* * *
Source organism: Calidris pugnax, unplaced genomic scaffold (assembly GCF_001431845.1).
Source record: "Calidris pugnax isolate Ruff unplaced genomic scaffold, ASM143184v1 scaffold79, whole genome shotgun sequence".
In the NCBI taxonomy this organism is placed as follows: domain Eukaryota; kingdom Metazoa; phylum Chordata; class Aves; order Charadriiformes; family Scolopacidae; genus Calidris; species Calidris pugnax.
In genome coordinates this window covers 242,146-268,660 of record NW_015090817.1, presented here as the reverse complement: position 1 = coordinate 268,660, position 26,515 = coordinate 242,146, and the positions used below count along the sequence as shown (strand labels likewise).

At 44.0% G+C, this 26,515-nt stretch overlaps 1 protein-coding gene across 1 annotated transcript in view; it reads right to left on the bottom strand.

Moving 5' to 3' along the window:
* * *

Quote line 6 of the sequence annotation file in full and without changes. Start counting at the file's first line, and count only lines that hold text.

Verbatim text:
Moving 5' to 3' along the window: